Submittals can be one of the most tedious tasks on any construction site. Logging, tracking, and reviewing them can take a lot of hours that you might not have. Thankfully, in recent years, several construction technology companies, like Procore, have launched automated submittal log builders to help ease the pain and increase accuracy. To make the submittal process even less tedious, Procore recently announced the release of the new Submittal PDF markup, which is free to all users.
As part of the Procore Project Management product, the Submittal PDF Markup tool will now allow users to markup and stamp submittal documents without the use of a 3rd party software, like Adobe Acrobat or Bluebeam Studio. No more downloading the document from the cloud to your computer, opening up the other program, saving it, and then uploading back to Procore.
Inside the markup tool, you’ll have a variety of buttons and keyboard shortcuts available within the markup toolbar, including:
Highlight freehand and text
And many others
In addition to the markup tools and ease of markup, users are also able to upload a customizable company stamp, add a blank page to the front of the submittal for comments, and see an activity feed to track who added markups and when they were added.
Perhaps most importantly, allowing markup within the Procore platform will greatly reduce confusion and the use of out of date documents, much like having the rest of your construction documents uploaded to a project management software does.
For more information on the new Submittal PDF Markup tool, check out Procore’s support page.
For the past 5 years, construction technology company, Procore, has hosted their customers and tech enthusiasts at a multi-day conference called Groundbreak. There’s been significant growth since the events humble beginnings, not only in just attendees, but in the conference’s offerings.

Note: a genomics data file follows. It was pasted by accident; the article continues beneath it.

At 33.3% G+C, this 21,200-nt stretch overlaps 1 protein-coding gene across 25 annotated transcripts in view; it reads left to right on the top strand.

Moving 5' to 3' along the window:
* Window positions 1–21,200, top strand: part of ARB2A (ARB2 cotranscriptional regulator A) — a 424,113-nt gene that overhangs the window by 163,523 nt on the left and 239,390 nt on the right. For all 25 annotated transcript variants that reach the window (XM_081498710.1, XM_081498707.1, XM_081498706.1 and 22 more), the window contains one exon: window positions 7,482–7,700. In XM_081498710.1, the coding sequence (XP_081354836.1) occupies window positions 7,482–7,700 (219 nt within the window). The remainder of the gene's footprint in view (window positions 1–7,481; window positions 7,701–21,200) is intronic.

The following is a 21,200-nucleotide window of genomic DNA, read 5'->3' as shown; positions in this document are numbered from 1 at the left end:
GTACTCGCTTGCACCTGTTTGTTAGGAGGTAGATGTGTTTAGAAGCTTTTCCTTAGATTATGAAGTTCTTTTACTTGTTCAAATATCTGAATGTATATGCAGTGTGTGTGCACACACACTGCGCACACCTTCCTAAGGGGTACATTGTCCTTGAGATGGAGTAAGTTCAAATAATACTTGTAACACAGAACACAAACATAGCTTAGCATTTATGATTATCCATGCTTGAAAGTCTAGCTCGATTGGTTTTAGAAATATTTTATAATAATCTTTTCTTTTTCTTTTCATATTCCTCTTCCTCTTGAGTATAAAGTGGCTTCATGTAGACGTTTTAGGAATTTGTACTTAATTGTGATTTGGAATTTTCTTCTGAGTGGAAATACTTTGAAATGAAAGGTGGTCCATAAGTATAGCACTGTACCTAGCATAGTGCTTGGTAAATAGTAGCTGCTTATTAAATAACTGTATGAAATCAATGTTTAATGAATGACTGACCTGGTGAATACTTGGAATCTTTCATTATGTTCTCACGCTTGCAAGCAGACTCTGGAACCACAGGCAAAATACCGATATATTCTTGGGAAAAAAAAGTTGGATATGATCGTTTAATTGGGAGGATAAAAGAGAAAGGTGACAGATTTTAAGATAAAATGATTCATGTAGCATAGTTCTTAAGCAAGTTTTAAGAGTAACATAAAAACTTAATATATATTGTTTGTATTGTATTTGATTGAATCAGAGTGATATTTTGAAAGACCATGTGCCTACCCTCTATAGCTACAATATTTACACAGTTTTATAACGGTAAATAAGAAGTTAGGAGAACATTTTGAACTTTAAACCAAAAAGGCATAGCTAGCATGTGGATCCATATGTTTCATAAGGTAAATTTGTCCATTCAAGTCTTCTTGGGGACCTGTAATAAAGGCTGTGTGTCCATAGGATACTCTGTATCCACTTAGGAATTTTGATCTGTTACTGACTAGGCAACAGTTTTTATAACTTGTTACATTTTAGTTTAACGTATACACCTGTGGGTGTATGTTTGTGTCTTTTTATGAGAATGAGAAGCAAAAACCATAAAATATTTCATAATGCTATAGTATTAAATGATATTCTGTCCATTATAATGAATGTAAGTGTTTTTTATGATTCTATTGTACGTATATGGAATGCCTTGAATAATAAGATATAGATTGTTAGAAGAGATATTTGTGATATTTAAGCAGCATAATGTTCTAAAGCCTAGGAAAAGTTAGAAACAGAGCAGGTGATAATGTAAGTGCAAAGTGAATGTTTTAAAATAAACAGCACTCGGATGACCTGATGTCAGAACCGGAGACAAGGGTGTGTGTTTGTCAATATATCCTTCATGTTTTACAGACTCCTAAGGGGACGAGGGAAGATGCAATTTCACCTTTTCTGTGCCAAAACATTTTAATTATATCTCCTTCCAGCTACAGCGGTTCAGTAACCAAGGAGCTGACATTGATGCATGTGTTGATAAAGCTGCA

This was my second time attending Groundbreak and, in case you couldn’t make it, here are the highlights of the items you missed:
If you want your construction company to be best-in-class, you need to be able to objectively measure yourself against them. To help assist with that difficult task, Autodesk has announced the release of a new self-assessment tool to measure where your company stands against your competitors based upon 7 different key performance indicators (KPIs).
Just days ahead of their annual Groundbreak conference, Procore has announced a new feature upgrade to their platform called Embedded Experience.
A few months ago, we wrote about a pretty weird and creepy robot dog that was designed to navigate tough and constantly changing terrain, such as on a construction site. Boston Dynamics, the maker of robot, has now officially announced it is available for sale.
Drones are used for a variety of different tasks on construction sites, like for tracking employees, calculating the volume of on-site stockpiles, or even performing OSHA inspections, but I’ve never actually seen any tools attached to them before. Well, engineers recently strapped a nail gun to one to see if it could potentially perform roof shingle installation.
If you didn’t know, the Netherlands loves pedestrian and biking bridges. Perhaps because of that, they seems to have become a leader in 3D printing bridge technology.
If you have a safety meeting or perform an inspection and you can’t find any documentation of it, did it ever really happen? Well, sure it did, but it definitely helps to keep proper records for things as important as safety for reference later on or to prove to a government agency like OSHA that your company is being proactive. One way to keep proper records is to use an app, and Safesite has just made that easier as they now offer a free version of their inspection platform.
A few technology companies have been trying to wedge augmented reality into construction for a few years now, boasting benefits of overlaying BIM models onto the real life site you’re working on, as well as interactive collaboration with remote workers. One of those companies that we thought was going to make a pretty big impact is apparently closing its doors in the near future.
As much as I like my smartphone, it’s undeniable that they can be a huge distraction on the job site or in a vehicle. The construction industry is dangerous enough without these added distractions, so at least one US contractor has decided to proactively manage their employee’s smartphone usage.
With temperatures globally trending warmer each year, that heat can take quite a toll on professions that rely heavily on exterior labor, like the construction industry. There are many products available currently to help keep you cool on the jobsite, but the best may still be yet to come.